Europe’s colonial efforts annihilated much of traditional African societies and, à la Chinua Achebe, radically rearranged both the population’s physical distribution across the region’s landscape and its social order. As broadly described by Walter Rodney, the mass of African labor was redirected by both force and economic compulsion to producing for European export.
HIV/AIDS, then, emerged into—or by way of—a novel African geography: a network of growing urban cores and hinterland plantations and deposits connected into a regional production line.
The new Africa melded and juxtaposed pre-colonial and provincial social behaviors. The resulting colonial regimen—individual psyches socialized into the bottom line, population fragmentation and reorganization, relocation and cycle migration, sex and age biases urban and rural, with sex commodified professionally and less formally—spurred an increase in the virus’s transmission rates and reach. One finds multiple generations of such juxtapositions across colonial, neo-colonial, and neoliberal orders of development, widespread across the region but also organized by country-specific dynamics.
Colonial Africa was also now found at the forest’s taxonomic junctures. Clear-cutting associated with accelerated exploitation of the forest broadened sub-Sahara’s wildlife-human interface. Animals, and their pathogens, until then at one and the same time more tightly integrated at the level of the local village and more marginalized at the regional scale, became more exposed to the new subjugation. In short, as the forest’s edge grew in extent, so did the epizoological traffic.
Deforestation concomitantly turned bushmeat from a subsistence food item into a commodity that supported logging camps in the thousands and, later, farming towns growing on the edges of the contracting forest. Associated logging roads and rail better integrated the deepest forest with regional cities.
The argument against the hunting hypothesis is that the origins of the various HIV clades (HIV-1: M, N, O; HIV-2: A and B) occurred before peak exploitation. But assuming something more than chance host switching, spillover need only supersede a deforestation threshold as defined over both effort and space. Just need enough clearing over enough space to reach the requisite spillover. Indeed, spillover may be best with enough monkeys and apes about. Populations depressed to extirpation by hunting or more indirectly by widespread loss of primary forest are less likely sources for new infections.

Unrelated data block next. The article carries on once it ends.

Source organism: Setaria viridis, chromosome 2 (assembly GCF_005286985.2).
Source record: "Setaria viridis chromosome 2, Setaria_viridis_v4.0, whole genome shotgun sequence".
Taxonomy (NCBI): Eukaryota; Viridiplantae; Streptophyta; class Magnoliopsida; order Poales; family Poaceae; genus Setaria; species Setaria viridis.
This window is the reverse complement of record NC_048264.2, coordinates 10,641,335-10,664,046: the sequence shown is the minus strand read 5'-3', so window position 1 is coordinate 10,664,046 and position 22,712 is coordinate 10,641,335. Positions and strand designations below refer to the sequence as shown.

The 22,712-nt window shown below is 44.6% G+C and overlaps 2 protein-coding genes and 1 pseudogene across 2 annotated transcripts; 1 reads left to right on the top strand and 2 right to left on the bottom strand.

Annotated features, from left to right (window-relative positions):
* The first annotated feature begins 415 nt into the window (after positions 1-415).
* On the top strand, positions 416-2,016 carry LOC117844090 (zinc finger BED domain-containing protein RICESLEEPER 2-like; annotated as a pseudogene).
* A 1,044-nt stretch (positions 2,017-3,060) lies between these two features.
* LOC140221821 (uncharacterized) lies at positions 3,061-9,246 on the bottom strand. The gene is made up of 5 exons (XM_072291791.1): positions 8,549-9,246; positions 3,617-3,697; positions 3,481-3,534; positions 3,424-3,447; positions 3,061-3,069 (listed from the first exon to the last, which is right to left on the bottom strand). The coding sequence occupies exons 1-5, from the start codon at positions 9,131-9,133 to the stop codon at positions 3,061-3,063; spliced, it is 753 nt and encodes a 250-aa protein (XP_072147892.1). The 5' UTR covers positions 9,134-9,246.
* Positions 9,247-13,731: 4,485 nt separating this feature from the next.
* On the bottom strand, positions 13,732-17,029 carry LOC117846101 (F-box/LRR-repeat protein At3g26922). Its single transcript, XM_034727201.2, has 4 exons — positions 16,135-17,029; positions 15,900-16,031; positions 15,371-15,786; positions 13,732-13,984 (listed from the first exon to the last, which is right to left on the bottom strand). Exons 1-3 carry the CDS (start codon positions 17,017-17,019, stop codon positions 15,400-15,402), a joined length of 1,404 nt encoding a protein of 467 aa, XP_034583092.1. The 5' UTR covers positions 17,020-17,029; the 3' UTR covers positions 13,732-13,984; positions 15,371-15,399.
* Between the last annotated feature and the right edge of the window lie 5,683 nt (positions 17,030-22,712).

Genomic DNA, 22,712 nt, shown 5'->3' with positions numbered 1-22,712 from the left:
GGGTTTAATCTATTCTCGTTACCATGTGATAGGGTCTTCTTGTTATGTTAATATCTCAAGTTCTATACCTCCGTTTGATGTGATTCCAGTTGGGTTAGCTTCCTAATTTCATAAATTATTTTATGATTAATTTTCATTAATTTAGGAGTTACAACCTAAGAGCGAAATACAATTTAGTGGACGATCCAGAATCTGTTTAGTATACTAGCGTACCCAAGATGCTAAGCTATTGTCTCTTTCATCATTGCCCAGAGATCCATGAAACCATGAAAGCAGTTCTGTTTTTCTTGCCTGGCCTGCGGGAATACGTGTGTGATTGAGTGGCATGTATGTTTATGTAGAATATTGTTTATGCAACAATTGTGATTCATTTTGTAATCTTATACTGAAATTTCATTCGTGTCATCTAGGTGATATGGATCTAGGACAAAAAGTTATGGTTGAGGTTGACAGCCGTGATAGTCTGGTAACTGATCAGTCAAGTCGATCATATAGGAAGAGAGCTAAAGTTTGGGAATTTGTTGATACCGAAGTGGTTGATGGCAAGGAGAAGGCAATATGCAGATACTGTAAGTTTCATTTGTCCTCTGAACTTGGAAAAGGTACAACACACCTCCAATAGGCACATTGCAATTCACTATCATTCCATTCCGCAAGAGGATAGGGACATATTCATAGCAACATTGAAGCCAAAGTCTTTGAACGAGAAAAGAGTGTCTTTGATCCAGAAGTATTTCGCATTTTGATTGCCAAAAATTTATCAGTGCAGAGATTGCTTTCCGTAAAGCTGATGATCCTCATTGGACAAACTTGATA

Under this explanatory umbrella, events and circumstances stemming directly out of the colonial program permitted ancestral HIV to cross into their new hosts via repeated bouts of spillover, with a few eventually making their way out onto the new regional travel network and one, with just the right epidemiological momentum, infecting 60 million people worldwide.
Work more specific to Cameroon’s colonial history is, however, still required. A cursory review shows some good places to start. Against the colonial ideology the lands Europeans coveted were virgin territory or that the few millions who lived there primitives stuck in time, the area that would comprise Cameroon hosted the rise and fall of civilizations long before Europe itself emerged.
As Mariteuw Chimère Diaw describes southern Cameroon’s shifting landscape,
This early Bantu expansion marks the beginning, in the forest, of the enclosure movement that was to later undergo a tremendous acceleration in the 19th century, a period of much significance with regard to the present configuration of village territories and land tenure. It triggered a major recomposition of the ethno-cultural landscape until it was abruptly curtailed by the Germans who, in the years 1903 [sic], forced the resettlement of Bantu villages near to trading roads and trails. This policy was later enforced by the French colonial government. It was implemented in Gabon in the 1930’s with the systematic resettlement of villages along the newly created roads network and the C.F.C.O. railway line…